In Western societies, a film's commercial lifespan would normally begin with a box office or cinema release, then video release, then broadcast on fee-paying television, and finally on public television. Producers and Marketers would then generate the appropriate promotion and publicity to maximize profitability out of each phase. The Nigerian experience with the video culture so far has shown that without piracy, there are huge potentials for making money in the industry. In South Africa, I understand that video distribution usually doubles or triples a movie's revenues. The video boom is therefore not just a Nigerian phenomenon. Video appears to be the home entertainment mainstay for the world's developing countries.
From all indications, the future of the Nigerian movie industry is promising. I understand that every day, about three new low budget movies are released into the market. Each film is then replicated into about 200,000 video cassettes and distributed to markets, video clubs and eventually various homes. This process creates jobs and income for the people involved in the production, distribution and marketing of the movies. It is only when we change our paradigm and see film production as big business, that the film industry will take its rightful position in the economy.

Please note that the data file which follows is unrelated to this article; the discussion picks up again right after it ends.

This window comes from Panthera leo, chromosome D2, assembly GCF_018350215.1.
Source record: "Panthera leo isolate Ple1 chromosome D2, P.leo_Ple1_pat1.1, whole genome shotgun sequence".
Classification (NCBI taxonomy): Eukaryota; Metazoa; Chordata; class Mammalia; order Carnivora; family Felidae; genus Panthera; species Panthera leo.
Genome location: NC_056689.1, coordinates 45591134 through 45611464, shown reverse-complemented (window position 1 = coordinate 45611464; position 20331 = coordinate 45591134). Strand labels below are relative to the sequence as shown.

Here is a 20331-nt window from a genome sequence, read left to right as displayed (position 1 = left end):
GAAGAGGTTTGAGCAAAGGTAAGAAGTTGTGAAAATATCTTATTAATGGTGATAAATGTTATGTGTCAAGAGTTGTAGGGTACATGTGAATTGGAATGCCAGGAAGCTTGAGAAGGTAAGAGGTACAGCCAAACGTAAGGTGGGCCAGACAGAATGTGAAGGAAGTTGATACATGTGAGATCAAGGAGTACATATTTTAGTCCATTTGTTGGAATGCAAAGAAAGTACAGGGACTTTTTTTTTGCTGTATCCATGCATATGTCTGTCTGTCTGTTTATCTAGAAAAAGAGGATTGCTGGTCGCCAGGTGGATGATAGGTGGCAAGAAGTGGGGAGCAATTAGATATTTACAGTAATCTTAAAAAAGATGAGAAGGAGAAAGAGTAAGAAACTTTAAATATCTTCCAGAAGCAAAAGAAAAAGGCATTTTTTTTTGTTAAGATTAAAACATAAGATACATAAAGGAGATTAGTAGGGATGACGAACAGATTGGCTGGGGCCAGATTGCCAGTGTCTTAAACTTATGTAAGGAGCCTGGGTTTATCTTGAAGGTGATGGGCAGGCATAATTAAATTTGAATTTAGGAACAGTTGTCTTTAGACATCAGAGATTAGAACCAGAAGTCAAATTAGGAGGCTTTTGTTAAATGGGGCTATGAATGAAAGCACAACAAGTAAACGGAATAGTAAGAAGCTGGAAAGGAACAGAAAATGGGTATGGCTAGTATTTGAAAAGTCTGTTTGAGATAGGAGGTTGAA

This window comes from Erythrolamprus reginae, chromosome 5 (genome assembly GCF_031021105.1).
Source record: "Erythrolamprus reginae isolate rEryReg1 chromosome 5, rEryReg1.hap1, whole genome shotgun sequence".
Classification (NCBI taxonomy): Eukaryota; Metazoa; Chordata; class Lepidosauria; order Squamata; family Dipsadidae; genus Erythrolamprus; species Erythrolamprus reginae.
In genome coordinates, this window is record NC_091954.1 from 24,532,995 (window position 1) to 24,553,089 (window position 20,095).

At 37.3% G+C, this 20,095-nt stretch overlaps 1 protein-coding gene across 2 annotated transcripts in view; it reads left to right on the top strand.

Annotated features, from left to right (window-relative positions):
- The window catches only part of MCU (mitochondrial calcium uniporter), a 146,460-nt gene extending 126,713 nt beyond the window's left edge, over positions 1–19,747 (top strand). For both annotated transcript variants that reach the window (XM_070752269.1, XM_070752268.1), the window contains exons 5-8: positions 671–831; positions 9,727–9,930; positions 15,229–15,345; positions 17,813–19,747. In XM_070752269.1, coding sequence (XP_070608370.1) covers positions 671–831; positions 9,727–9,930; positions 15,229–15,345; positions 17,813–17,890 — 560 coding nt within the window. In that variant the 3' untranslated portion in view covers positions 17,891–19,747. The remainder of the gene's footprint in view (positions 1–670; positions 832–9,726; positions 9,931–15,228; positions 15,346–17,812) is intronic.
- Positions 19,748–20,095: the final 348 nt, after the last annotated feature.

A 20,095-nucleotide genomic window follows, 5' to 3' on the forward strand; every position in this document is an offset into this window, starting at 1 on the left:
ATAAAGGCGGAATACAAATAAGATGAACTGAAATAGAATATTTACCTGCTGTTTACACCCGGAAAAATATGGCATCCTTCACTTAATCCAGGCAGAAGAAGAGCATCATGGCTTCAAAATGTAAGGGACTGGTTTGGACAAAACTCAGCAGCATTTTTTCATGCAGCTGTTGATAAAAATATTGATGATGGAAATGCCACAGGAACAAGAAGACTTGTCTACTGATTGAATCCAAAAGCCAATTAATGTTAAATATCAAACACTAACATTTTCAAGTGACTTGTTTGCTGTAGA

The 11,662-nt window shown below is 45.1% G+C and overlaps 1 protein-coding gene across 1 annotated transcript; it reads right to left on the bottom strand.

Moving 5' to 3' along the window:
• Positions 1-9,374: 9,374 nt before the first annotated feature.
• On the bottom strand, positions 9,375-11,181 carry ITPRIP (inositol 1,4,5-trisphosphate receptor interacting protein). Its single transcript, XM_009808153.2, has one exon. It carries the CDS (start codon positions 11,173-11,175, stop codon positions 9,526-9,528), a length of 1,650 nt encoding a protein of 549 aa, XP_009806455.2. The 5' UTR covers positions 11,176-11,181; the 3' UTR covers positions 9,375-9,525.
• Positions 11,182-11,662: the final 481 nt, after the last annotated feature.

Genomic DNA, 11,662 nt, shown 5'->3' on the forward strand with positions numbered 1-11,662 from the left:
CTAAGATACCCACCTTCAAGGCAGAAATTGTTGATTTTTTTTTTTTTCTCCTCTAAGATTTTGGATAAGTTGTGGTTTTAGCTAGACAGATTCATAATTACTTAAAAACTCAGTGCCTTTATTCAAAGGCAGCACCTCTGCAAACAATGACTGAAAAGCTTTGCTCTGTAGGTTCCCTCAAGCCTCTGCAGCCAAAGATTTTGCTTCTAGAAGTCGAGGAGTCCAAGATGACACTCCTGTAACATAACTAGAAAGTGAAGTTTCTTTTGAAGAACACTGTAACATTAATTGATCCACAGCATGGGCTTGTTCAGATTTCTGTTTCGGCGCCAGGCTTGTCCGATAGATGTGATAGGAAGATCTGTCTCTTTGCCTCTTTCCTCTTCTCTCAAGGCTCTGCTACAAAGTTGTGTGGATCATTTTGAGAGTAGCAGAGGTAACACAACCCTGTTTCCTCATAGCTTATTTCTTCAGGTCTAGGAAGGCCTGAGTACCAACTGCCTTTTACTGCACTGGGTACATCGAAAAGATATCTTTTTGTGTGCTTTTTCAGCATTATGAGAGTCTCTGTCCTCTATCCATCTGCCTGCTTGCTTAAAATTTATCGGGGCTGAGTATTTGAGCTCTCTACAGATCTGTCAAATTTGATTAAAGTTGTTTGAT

The Indian film industry has been projecting India's culture globally for over 50 years and has remained one of the most important foreign exchange earning sources for that country. Francophone West African films, which get showcased at FESPACO, the Pan-African Film and Television Festival of Ouagadougou, which holds in the Burkinabe capital every two years has helped in improving the quality and global appeal of Francophone films. As a result, these countries film industries have contributed significantly to their respective economies. The United States of America is the best example of a perfect union between the film and the financial services industries. Do you know that the American movie industry is the second largest export revenue earner for that country, after the aviation industry? Thanks to Hollywood and its spin offs, the state of California, with a gross domestic product of $1.4 trillion, is the fifth largest economy in the world, richer than the combined wealth of all the 54 countries in Africa. Today, underscoring the industry's contribution to the rest of American society, the current Governor of California is Arnold Shwarzzenegger, an actor. Former President Ronald Reagan was also a Hollywood actor. These American examples show us what the Nigerian movie industry can become in terms of stature and relevance in society.